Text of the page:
And copy out, in longhand, the blurbs on the magazine covers. It's one of the best ongoing educations on power writing you'll ever get. Plus... you know these words and phrases have already been "field tested" on the ladies. You'll see certain verbs and word-clusters appear again and again. The word "sex" is there a lot, for example. But don't be shallow... do pay attention to how the writers quickly tie it to an unrelated subject. (And don't pout when you discover that the actual articles have little or nothing to do with sex as men understand it.)

Make this part of your continuing education and research into world-class marketing.

And please...don't be afraid, guys. The opposite sex is still the same sweet, loveable, nurturing and exciting half of the species they always were. You're just going to lift the veil on the "mysterious" part a little, and educate yourself on the details as they pertain to marketing.

The girls won't hurt you. Unless...

You Piss Them Off!

Do you think I honestly angered any of the many women who subscribe to this rag with the above rant?

I don't. You know why? Because most of the women I know in this business have something a surprising number of the guys do not: A sense of humor. And a good sense of "if it's right, it's right, so don't have a fit about it."

That, of course, is not the case outside of the business world. And it's something I truly love about direct response advertising: All cries of unfair "good old boy" advantages, glass ceilings, and gender victim-hood are completely irrelevant. No one can see you when you write a letter or ad. They don't know what color, sex, nationality or age you are, unless you choose to tell them.

Nope. You must earn the sale by providing credibility on the strength of your testimonials, your expertise, and your ability to craft a convincing sales pitch. It's the most "blind" kind of salesmanship there is. You could be a trans-sexual, trans-species Siamese twin whose visage frightens little kids on the street. Doesn't matter. In direct response, it's what you can deliver in terms of useable information and useful product that counts. Pure equality in action.

I've considered teaching a special seminar in certain cities directed only at women... revealing the amazing opportunities for independence and fabulous incomes and complete control over your future inherent in forming your own direct response business. You want better child care, flexible hours, a workplace free of harassment? Then make one. No one's stopping you. There are no glass ceilings in the entrepreneur biz.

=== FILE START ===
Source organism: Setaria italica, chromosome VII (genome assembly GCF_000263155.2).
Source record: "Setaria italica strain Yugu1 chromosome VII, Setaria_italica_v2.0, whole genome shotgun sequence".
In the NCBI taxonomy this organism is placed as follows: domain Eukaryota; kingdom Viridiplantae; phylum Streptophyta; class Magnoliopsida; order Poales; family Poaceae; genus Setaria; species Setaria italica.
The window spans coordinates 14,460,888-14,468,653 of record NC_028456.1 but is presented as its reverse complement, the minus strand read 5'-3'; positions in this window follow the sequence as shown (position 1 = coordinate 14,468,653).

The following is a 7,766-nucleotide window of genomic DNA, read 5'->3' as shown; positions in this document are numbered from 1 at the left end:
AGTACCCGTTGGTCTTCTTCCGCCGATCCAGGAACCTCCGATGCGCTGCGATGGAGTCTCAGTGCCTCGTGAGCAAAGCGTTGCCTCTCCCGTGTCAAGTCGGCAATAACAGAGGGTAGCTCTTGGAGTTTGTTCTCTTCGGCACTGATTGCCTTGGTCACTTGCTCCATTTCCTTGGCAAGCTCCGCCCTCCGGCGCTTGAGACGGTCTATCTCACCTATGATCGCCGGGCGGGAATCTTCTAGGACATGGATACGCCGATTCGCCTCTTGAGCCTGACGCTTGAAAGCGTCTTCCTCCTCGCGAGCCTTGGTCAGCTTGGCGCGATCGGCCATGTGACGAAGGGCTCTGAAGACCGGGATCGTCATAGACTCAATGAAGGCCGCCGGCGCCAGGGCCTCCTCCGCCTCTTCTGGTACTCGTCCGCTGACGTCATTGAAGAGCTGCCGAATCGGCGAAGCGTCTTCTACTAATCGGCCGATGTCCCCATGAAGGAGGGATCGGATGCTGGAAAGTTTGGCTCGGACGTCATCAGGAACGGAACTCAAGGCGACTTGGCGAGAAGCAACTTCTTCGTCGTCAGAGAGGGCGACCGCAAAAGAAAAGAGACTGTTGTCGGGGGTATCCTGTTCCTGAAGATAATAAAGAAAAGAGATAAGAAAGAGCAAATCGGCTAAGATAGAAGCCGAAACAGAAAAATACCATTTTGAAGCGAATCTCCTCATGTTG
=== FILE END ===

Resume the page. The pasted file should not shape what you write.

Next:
Women business owners have little patience with anyone who complains about "the boys playing too rough". They just play rougher, if they have to... or create the atmosphere they want in their own workplace.

No one is stopping you. That's kinda scary to most people... it's much easier to blame your lack of success on outside factors. America is becoming a nation of victims, and it's just damned silly. If your "movie" isn't progressing as excitingly or romantically as you'd like... change the script. It's up to you. Unless you're literally chained up in some dungeon, nothing is holding you back but your own inner nonsense.

You know, you don't hear much complaining from street-wise hustlers, either. They don't expect life to cut them any slack, and they have learned long ago that they must take what they want... cuz...

Nobody's Gonna Give It To Them!

I didn't grow up on city streets. My childhood was spent running unfettered around the fascinations that existed for children in a "typical small American city". And maybe it wasn't as dangerous as the ghetto neighborhoods of Compton or Brooklyn, but there were plenty of opportunities to get your head kicked in. There was class warfare among the street racers... you were either a committed "Ricky Racer"... or... a serious lowrider or you had no business being in their company. There were some nasty race conflicts, too... my closest friend was a Latino, but that didn't mean I could walk through the local barrio safely.

For every good vibe available cruising around on a Friday night chasing girls, there was a nasty surprise just as easy to run into. If you were scared, you had to stay home. The only rule was: You were responsible for your own safety. It was understood that you would make mistakes... but you were expected to learn from them quickly.